Rewinding the Battle of Algiers in the Shadow of the Attack on Charlie Hebdo

Battle-of-Algiers-Poster

In the classic 1966 film Battle of Algiers, Ali, a young, illiterate, unemployed bricklayer and draft dodger is arrested in Algiers for petty street crimes (he is a card swindler). In jail, Ali meets, unbeknownst to him, a member of the Algerian FLN (National Liberation Front) who recruits him after his release by putting a gun in his hand to see if he will shoot a French policeman in broad daylight. Ali passes the test (though the FLN has him fire blanks) and Battle of Algiers unfolds as a biography of a movement seeking its historic anti-​imperialist mission in the deposition of French rule. We now know that at least two of the dead Muslim men who shot and killed a total of 17 French citizens last week — 12 staff…

“I am Charlie and I guard the Master’s house”

Photograph: Stephane Mahe/Reuters

We condemn the Charlie Hebdo killings. We wholeheartedly and unreservedly condemn the killings and believe that no justification exists or can ever exist for them. We feel it necessary to make our condemnation explicit because we have found that there is a tendency to read an absence of condemnation into any discussion that does not halt at the point of condemnation. If you do read an absence of condemnation of the killings into this piece, ask yourself if what you truly demand of us, between your declarations of “Je suis Charlie” and your unyielding and uncompromising defence of free speech, is silence on this issue beyond a condemnation of the atrocity and those who enacted it. Charlie Hebdo defended its publication of…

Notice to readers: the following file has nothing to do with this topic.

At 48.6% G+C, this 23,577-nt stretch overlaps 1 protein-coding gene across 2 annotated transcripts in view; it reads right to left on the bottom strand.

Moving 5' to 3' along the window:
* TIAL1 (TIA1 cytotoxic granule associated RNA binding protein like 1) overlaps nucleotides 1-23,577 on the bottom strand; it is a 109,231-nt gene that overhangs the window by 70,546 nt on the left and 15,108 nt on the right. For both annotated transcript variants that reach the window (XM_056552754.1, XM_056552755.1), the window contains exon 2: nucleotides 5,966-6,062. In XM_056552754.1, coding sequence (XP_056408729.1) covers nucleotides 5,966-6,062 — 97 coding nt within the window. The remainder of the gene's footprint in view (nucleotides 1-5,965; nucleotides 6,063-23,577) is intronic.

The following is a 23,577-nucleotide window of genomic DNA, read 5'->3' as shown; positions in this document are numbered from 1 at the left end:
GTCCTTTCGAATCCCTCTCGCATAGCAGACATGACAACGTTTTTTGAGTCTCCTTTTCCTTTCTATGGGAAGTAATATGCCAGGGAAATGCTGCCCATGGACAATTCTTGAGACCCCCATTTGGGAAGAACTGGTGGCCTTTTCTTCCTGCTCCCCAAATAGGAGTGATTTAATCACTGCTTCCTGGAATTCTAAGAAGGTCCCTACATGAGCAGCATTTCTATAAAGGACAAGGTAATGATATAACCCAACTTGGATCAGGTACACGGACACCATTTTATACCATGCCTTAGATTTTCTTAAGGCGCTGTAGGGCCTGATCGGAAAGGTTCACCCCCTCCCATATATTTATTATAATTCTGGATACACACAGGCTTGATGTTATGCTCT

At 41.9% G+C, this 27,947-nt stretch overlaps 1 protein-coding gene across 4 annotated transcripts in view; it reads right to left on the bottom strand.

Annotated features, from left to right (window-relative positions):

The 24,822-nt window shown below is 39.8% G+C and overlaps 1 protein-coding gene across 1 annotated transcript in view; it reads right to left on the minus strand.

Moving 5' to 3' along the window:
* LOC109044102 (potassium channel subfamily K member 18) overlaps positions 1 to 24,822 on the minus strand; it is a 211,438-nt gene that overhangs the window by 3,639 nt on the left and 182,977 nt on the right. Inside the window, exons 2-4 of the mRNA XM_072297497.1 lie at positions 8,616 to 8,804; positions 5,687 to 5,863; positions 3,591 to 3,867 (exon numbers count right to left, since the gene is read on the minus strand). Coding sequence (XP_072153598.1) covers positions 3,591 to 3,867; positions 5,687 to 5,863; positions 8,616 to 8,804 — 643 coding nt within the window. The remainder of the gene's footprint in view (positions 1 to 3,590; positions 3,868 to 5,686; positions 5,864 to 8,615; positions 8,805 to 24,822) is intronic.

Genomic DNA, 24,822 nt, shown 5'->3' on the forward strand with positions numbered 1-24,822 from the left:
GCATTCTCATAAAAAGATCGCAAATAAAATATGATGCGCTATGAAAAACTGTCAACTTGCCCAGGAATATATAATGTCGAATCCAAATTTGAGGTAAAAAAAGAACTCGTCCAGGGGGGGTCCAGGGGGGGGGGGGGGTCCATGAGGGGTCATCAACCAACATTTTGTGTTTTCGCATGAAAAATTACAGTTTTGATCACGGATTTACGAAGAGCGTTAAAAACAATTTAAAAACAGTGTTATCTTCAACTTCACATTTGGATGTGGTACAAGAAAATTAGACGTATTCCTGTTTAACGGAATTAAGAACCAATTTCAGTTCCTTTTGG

‘Not Afraid’

Image by Marine des Mazery

There is a close relation between satire and secularism as the latter came to emerge in Europe. Secularism, as is well-​known, gained strength historically as a reaction to an era of European inter-​religious violence and massacres. It was not only a desire for the separation of Church and State as the classical formula has it. It was also an attempt to keep religious affect out of politics. This was in the belief that religion, because it was faith rather than reasoned thinking, produced too much of a narcissistic affect: a belief unable to ‘keep its distance’ from what it is believing. It was thought that this narcissism was behind the murderous intensity of religiously driven conflicts. Being able to laugh at yourself literally means being…

‘Romantic Ireland’s dead and gone’? Modern Ireland, Inauthenticity and the Request to Revise Ireland v UK

Ireland v UK

In 1971 the Hillside Singers, in a song designed to inspire worldwide unity, sang of how they’d like to teach the world to sing in perfect harmony; apparently the inspiration for the song came from the writers’ experiences while delayed at Ireland’s Shannon Airport. Documents recently unearthed by the Irish human rights NGO The Pat Finucane Centre (PFC) and publicised in the Irish television documentary The Torture Files show that, also in 1971 and in a grotesque parody of the song, the British government had a different understanding of teaching the world to sing in harmony. A 1977 memo to the then Prime Minister James Callaghan from his Home Secretary Merlyn Rees regarding the then ongoing Ireland v UK1 case in the European Court…

Cuba and the Garden State: Assata Shakur, Abolition and the Problem of Pardon

Assata Shakur being led away to trial shackled 1977

My skin is black/​My arms are long/​My hair is woolly/​My back is strong/​Strong enough to take the pain/​inflicted again and again/​What do they call me/​My name is Aunt Sarah/​My name is Aunt Sarah — Nina Simone, “Four Women” The recent announcement by US President Barack Obama to re-​establish diplomatic relations with Cuba has been taken by many as a sign of changing times, as well as Mr Obama’s last-​stitch efforts to regain foreign policy credibility for those on the left. This news has also brought about renewed calls by New Jersey police officials to apprehend Assata Shakur, who has political asylum status in Cuba. Before discussing the renewed talk about apprehending Assata Shakur (or pardoning her for something that she…